As a costume designer working for a show based in DC, Paolo is limited to a rather conservative aesthetic. That’s not to say her job isn’t hard. Whereas Cookie Lyon’s wardrobe (of FOX’s Empire) tells its own gaudy, deafening story, the outfits on Scandal are subtle, nuanced, and symbolic.
That’s not just any old blue that Olivia is wearing (season four, episode 16), that’s Proenza navy, a tone that’s rarely used on the show and sartorial proof that Liv still be strugglin’. Nor is this Liv simply having an all-black moment (season three, episode 12); these are sartorial clues that she’s literally in the dark. And P.S., that’s not just any old Joie loungewear (season three, episode ten), that’s the same outfit Liv usually wears to call Fitz, except this time she’s calling her dad. Daddy issues, as it were. In other words, most of the outfits on the show actually carry a lot of weight. And the fans love it; so much, in fact, that it spawned its own capsule collection, Scandal Collection for The Limited, for which Paolo and Kerry Washington designed a couple pieces.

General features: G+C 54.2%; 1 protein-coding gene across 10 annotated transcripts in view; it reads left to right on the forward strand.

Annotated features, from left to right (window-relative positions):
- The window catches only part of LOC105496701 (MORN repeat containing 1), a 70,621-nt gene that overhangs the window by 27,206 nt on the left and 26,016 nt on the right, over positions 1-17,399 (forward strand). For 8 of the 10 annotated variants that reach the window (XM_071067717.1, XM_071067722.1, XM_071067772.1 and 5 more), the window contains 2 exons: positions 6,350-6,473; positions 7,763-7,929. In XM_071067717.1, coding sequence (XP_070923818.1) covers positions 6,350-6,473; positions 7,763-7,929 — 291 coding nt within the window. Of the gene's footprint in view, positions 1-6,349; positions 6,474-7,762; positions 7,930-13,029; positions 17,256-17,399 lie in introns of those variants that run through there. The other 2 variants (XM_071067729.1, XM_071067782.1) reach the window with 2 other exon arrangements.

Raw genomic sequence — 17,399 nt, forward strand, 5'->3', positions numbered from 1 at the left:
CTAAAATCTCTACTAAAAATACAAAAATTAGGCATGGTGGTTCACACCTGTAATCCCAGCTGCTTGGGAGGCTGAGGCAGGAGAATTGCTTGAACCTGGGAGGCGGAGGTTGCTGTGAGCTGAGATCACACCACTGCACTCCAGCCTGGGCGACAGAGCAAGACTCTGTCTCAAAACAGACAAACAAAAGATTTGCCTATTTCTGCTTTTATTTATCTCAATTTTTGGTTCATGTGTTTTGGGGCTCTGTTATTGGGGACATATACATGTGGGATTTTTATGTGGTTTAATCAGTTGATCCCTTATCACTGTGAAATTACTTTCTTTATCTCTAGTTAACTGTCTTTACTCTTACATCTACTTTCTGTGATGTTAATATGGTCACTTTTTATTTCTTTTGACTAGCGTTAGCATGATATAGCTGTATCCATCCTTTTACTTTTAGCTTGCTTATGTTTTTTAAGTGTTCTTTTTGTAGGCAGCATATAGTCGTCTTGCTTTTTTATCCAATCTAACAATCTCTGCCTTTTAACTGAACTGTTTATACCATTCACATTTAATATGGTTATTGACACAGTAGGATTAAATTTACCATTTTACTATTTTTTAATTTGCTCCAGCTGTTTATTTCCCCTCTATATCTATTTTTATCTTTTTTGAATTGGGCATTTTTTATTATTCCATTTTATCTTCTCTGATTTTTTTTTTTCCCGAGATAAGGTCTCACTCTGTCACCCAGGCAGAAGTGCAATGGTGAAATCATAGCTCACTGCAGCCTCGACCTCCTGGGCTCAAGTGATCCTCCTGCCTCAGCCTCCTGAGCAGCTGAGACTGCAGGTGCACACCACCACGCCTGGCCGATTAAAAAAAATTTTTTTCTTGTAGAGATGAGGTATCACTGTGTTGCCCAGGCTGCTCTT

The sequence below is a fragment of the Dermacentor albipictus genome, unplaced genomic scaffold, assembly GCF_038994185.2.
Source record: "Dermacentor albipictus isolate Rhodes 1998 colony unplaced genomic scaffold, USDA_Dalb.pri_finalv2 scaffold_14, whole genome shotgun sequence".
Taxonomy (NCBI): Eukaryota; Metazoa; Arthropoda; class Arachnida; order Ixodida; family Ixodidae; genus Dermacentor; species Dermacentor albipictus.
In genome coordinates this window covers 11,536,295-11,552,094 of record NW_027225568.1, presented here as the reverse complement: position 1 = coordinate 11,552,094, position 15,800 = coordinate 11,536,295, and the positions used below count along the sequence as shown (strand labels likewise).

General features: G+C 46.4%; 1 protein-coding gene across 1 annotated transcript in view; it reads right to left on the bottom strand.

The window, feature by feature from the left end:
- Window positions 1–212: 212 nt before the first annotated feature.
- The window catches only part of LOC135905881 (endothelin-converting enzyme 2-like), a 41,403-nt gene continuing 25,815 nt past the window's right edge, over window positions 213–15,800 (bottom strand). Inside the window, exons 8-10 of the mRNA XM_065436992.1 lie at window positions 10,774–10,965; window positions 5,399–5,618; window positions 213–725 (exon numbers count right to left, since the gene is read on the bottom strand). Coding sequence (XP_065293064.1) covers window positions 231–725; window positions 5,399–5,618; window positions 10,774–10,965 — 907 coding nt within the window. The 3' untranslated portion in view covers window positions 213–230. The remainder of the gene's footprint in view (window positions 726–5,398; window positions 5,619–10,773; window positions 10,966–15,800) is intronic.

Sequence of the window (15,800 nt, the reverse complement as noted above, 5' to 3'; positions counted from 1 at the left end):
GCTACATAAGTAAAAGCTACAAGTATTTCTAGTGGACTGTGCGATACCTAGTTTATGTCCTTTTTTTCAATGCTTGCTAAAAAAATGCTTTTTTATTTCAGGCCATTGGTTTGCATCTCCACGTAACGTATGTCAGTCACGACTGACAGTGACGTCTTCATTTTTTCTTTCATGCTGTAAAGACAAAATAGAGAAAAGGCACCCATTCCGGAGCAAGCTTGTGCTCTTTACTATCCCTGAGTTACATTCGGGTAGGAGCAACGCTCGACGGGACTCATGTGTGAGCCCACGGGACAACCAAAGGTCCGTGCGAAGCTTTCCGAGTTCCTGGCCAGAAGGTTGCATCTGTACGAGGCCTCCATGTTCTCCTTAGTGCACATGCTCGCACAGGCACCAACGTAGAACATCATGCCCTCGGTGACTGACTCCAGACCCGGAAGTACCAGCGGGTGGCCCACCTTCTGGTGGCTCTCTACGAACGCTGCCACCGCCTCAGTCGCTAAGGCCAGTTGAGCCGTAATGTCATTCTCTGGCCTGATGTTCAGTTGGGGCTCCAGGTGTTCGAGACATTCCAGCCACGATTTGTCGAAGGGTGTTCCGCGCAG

Paolo might be an unseen presence on the set of Scandal, but as far as the cast, crew, and Rhimes are concerned, she’s as integral to the show as Quinn’s sassiness, Liv’s lip-quiver, and that face Huck makes when he’s on the computer and concentrating really hard. She is, after all, the keeper of the white hat. I had the pleasure of chatting with her and, thankfully, did not scare her away with my enthusiasm. Instead, we talked about breaking into costume design and her symbiotic relationship with Washington. Cue the Motown…
“It’s almost like somebody hands you an outline of a person’s life and, [from that], you have to create a world.”
So, I’m a huge fan of Scandal. But before we get to that, would you be able to explain the difference between a costume designer and a wardrobe stylist?